Bitcoin’s legal status greatly varies across countries and continuously changes.
Most countries have not concluded on Bitcoin’s and other cryptocurrencies’ legality nor have they concluded on their status such as money or commodities. This situation has varying regulatory implications across countries.
Specifically, some countries have explicitly stated that Bitcoin’s usage and trading is legal, others have restricted or even banned it, while numerous others have yet to make a statement on the matter. There is an apparent lack of consistency in how governments and other formal institutions have classified cryptocurrencies.
Therefore, this article aims to categorize Bitcoin’s and other cryptocurrencies’ legal and functional statuses by creating five overarching categories. First, the countries where cryptocurrencies are completely illegal will be identified. Second, countries, where crypto is only partially illegal for certain parties, will be brought as examples. Third follows a discussion of the countries and regions where digital assets are treated with considerably more flexibility by formal institutions. Fourth, the article discusses the countries where no legislation exists around cryptocurrencies like Bitcoin and other digital assets. Finally, the article addresses El Salvador’s case in accepting Bitcoin as legal tender and examines the institutions that are likely to closely follow the pioneer nation’s steps.
To begin with, therefore, quite a few countries in Northern Africa such as Algeria, Egypt, and Morocco, have classified Bitcoin and cryptocurrencies as illegal. Other countries include Nepal and Bolivia, which both have an absolute ban on cryptocurrencies. The purchase, sale, use, and holding of such digital assets is prohibited. Anyone who wishes to transact with such virtual currencies will be subject to punishment according to the regulations of each country.
The illegality, however, varies with time. In the case of Venezuela, Bitcoin miners used to be arrested by law enforcement authorities, but in 2018 the government legalized bitcoin mining activities and the Supreme Court dismissed previous arrests.
Following, the next category discusses countries that have partially prohibited the use of Bitcoin and other cryptocurrencies. Specifically, the majority of these countries have imposed a banking ban on cryptocurrencies (Nigeria, Canada, Columbia, Ecuador, Russia, Saudi Arabia, Jordan, Qatar, Iran, Bangladesh, China, Cambodia). The banking ban differs between countries depending on their specific laws and regulations. Generally speaking, it holds that financial institutions are not allowed to facilitate cryptocurrency transactions nor are they allowed to utilize Bitcoin and cryptos in any way. Moreover, in most countries, it is still considered legal for the public (and in some cases for financial institutions) to purchase, own, and sell cryptocurrencies, but they are strongly discouraged to utilize them as a payment method. Furthermore, while governments have warned the public of the risks related to cryptocurrencies, and that they are not legal tender, on some occasions (e.g. Jordan) they may still be accepted as a payment method for some businesses and merchants.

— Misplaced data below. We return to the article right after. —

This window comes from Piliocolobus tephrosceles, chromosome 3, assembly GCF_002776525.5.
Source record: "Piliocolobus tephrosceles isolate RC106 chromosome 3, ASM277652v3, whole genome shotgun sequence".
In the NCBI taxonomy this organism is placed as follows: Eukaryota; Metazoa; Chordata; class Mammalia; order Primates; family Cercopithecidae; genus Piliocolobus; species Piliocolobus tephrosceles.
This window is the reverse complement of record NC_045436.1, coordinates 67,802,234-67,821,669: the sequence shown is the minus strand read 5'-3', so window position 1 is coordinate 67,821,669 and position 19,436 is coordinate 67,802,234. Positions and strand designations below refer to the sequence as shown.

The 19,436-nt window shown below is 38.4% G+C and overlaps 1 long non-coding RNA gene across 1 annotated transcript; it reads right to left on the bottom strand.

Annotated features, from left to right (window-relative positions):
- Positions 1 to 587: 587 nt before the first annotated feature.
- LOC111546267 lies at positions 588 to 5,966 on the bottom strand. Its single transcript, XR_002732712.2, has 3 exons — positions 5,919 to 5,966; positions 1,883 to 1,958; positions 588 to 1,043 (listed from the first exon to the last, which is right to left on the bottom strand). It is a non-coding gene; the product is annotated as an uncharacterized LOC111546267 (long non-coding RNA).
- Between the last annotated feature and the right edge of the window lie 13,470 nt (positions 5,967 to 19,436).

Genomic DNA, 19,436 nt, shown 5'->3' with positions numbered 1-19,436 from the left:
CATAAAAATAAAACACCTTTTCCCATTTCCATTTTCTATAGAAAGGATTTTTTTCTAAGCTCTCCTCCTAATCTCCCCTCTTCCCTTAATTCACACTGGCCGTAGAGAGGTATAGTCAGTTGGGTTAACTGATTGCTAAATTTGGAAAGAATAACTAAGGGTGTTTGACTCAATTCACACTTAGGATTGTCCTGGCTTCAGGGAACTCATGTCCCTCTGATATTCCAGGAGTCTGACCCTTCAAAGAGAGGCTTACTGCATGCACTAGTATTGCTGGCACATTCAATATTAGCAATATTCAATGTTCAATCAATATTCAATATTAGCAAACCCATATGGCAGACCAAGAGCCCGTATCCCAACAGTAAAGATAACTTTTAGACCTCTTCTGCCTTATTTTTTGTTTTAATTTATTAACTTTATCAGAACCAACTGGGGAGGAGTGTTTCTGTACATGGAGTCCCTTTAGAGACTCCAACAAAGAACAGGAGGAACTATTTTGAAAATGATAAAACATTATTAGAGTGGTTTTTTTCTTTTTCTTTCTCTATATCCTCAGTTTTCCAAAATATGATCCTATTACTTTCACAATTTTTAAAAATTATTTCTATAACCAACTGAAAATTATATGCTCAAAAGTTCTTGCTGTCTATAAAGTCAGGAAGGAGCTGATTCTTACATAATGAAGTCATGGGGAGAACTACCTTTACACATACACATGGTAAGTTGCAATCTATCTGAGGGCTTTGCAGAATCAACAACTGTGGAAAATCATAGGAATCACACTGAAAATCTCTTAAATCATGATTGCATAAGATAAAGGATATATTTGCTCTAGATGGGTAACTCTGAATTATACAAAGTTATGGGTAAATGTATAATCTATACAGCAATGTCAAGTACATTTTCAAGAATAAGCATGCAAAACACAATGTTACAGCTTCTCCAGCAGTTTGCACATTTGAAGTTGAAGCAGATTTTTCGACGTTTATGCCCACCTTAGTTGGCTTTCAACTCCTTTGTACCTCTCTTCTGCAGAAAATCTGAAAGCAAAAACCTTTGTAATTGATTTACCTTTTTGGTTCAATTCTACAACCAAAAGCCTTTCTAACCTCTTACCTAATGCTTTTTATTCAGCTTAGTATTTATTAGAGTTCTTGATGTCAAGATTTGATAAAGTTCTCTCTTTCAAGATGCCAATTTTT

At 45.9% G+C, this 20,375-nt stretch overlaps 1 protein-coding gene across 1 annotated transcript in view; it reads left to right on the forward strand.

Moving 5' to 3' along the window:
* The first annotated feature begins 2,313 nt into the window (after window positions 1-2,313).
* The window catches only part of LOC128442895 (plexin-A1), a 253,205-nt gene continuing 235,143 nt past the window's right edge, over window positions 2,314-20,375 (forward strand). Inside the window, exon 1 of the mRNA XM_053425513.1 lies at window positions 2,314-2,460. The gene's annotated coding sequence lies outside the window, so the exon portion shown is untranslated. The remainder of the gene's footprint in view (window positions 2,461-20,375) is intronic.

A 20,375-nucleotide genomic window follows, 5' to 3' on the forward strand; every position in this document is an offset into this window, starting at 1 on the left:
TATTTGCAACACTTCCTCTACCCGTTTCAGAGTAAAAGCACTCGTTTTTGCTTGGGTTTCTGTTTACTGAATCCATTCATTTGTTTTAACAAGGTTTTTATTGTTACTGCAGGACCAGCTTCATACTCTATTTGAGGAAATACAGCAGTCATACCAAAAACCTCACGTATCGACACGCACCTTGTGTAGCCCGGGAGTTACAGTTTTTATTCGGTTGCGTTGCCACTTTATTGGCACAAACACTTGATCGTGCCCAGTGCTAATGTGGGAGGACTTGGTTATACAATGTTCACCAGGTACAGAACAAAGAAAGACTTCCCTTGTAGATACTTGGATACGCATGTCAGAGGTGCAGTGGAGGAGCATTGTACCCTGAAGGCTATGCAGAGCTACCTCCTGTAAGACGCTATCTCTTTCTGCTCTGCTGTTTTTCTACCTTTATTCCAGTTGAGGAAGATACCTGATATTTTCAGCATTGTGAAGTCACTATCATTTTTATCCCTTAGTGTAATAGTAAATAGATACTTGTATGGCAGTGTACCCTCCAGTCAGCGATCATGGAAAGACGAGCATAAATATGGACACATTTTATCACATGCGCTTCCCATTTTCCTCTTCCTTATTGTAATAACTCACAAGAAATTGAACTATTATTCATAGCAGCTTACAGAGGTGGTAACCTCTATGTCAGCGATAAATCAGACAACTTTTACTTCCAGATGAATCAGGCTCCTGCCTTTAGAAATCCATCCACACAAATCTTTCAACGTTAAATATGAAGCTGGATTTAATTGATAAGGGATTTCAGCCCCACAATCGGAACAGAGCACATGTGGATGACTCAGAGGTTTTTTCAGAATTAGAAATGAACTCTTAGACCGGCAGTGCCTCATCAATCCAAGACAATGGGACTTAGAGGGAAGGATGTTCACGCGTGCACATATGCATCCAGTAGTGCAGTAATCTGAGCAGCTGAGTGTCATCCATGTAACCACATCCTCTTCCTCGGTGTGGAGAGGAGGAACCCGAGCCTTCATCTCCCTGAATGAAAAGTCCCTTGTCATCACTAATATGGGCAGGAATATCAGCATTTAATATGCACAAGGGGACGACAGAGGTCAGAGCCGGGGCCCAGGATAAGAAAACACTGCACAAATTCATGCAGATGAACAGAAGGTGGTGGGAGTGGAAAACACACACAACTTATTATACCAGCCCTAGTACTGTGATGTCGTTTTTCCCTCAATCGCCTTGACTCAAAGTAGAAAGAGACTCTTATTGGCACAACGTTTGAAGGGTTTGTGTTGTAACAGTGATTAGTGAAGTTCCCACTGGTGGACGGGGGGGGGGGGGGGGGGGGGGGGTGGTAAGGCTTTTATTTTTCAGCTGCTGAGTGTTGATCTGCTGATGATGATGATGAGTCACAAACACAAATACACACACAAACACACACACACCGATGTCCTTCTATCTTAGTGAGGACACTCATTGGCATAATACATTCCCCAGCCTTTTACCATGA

Other countries in this category such as Indonesia and Vietnam have deemed Bitcoin as an illegal payment tool, but it is still legal to trade and hold. Specifically, Vietnam’s State Bank has declared that the issuance, supply, and use of Bitcoin and other similar virtual currency is illegal as a means of payment and subject to punishment, but the government has not banned the trading of cryptocurrencies like Bitcoin as virtual goods or assets.
Meanwhile, on a few occasions, governments have placed a banking ban and have also stated that it is an illegal payment tool. For example, the Turkish government issued a regulation banning the use of cryptocurrencies including Bitcoin and other such digital assets based on distributed ledger technology, directly or indirectly, to pay for goods and services, citing possible ‘irreparable’ damage and transaction risks. However, it is still legal to trade and hold cryptocurrencies in Turkey.
Moving on to the next section, the countries where the use of Bitcoin and other cryptocurrencies is permissive will be discussed. The countries in this category range from those who have not officially banned cryptocurrencies but have strongly advised against their usage, to those who have developed a regulatory framework to support their usage under certain conditions. However, none of these countries have yet deemed it as legal tender.